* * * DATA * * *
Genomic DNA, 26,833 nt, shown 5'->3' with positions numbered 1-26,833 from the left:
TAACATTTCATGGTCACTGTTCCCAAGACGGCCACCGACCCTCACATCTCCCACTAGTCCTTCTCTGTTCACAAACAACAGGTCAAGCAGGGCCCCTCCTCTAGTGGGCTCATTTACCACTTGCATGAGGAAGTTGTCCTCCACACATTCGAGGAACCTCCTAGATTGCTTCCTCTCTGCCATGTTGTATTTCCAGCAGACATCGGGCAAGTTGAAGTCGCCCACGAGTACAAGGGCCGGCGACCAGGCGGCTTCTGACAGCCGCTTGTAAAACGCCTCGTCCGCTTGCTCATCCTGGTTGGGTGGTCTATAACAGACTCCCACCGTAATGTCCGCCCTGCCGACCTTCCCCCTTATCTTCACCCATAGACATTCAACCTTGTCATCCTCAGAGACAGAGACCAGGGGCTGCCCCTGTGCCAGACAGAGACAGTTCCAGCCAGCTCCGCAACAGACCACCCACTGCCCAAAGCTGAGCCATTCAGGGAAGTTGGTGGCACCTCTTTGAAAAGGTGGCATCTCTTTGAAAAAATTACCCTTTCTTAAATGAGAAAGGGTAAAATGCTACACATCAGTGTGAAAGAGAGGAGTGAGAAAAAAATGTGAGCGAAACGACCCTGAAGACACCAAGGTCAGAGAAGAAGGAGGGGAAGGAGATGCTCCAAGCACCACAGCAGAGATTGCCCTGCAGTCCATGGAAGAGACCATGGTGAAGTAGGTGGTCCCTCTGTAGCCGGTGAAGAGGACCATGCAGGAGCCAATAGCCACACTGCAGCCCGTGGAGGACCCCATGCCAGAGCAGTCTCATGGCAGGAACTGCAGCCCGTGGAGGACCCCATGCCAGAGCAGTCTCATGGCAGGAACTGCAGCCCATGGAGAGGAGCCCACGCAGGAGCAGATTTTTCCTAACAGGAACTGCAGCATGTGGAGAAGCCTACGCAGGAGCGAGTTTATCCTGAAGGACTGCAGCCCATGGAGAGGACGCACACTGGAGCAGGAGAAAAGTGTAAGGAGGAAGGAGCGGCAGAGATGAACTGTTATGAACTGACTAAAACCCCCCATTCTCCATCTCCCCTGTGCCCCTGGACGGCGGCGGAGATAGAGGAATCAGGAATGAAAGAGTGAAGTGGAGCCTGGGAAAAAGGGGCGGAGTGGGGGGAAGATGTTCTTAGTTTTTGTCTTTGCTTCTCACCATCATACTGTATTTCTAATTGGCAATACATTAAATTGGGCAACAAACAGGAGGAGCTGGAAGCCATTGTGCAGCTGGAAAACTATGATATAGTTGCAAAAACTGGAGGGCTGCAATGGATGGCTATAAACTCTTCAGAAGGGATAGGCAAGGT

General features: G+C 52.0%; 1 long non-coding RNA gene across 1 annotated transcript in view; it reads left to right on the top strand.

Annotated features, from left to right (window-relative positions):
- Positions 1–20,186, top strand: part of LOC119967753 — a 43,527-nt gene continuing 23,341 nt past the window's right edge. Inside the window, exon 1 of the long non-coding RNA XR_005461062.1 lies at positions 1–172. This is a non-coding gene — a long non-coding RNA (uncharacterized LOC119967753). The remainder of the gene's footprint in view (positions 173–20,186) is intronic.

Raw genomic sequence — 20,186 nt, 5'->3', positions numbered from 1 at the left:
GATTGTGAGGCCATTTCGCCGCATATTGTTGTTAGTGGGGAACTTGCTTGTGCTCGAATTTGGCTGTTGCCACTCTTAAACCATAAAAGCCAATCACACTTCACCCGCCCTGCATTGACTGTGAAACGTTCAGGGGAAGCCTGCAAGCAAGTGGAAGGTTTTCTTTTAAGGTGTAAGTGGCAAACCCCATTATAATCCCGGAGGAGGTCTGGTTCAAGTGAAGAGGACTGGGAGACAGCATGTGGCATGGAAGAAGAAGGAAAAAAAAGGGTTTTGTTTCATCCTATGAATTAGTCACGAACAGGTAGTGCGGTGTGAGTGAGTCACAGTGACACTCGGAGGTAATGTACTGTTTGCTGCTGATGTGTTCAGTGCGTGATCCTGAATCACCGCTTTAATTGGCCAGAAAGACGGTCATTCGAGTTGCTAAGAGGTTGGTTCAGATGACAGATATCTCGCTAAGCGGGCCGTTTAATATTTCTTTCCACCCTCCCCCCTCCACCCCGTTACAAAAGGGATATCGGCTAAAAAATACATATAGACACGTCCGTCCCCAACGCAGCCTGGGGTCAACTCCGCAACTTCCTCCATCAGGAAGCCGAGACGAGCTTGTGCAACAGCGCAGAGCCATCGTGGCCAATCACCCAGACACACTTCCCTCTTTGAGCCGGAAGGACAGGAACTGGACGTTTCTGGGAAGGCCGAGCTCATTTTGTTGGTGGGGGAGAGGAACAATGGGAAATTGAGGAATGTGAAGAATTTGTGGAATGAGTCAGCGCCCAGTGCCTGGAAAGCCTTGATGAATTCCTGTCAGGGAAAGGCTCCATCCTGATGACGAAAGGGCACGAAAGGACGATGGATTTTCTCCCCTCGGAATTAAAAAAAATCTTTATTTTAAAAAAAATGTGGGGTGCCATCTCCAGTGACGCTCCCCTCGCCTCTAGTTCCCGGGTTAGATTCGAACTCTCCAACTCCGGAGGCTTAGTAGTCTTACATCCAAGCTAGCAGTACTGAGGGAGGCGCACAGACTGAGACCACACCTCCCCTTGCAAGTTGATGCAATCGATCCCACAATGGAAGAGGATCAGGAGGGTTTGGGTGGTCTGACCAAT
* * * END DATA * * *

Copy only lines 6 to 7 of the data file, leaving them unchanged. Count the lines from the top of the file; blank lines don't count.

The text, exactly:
Raw genomic sequence — 20,186 nt, 5'->3', positions numbered from 1 at the left:
GATTGTGAGGCCATTTCGCCGCATATTGTTGTTAGTGGGGAACTTGCTTGTGCTCGAATTTGGCTGTTGCCACTCTTAAACCATAAAAGCCAATCACACTTCACCCGCCCTGCATTGACTGTGAAACGTTCAGGGGAAGCCTGCAAGCAAGTGGAAGGTTTTCTTTTAAGGTGTAAGTGGCAAACCCCATTATAATCCCGGAGGAGGTCTGGTTCAAGTGAAGAGGACTGGGAGACAGCATGTGGCATGGAAGAAGAAGGAAAAAAAAGGGTTTTGTTTCATCCTATGAATTAGTCACGAACAGGTAGTGCGGTGTGAGTGAGTCACAGTGACACTCGGAGGTAATGTACTGTTTGCTGCTGATGTGTTCAGTGCGTGATCCTGAATCACCGCTTTAATTGGCCAGAAAGACGGTCATTCGAGTTGCTAAGAGGTTGGTTCAGATGACAGATATCTCGCTAAGCGGGCCGTTTAATATTTCTTTCCACCCTCCCCCCTCCACCCCGTTACAAAAGGGATATCGGCTAAAAAATACATATAGACACGTCCGTCCCCAACGCAGCCTGGGGTCAACTCCGCAACTTCCTCCATCAGGAAGCCGAGACGAGCTTGTGCAACAGCGCAGAGCCATCGTGGCCAATCACCCAGACACACTTCCCTCTTTGAGCCGGAAGGACAGGAACTGGACGTTTCTGGGAAGGCCGAGCTCATTTTGTTGGTGGGGGAGAGGAACAATGGGAAATTGAGGAATGTGAAGAATTTGTGGAATGAGTCAGCGCCCAGTGCCTGGAAAGCCTTGATGAATTCCTGTCAGGGAAAGGCTCCATCCTGATGACGAAAGGGCACGAAAGGACGATGGATTTTCTCCCCTCGGAATTAAAAAAAATCTTTATTTTAAAAAAAATGTGGGGTGCCATCTCCAGTGACGCTCCCCTCGCCTCTAGTTCCCGGGTTAGATTCGAACTCTCCAACTCCGGAGGCTTAGTAGTCTTACATCCAAGCTAGCAGTACTGAGGGAGGCGCACAGACTGAGACCACACCTCCCCTTGCAAGTTGATGCAATCGATCCCACAATGGAAGAGGATCAGGAGGGTTTGGGTGGTCTGACCAAT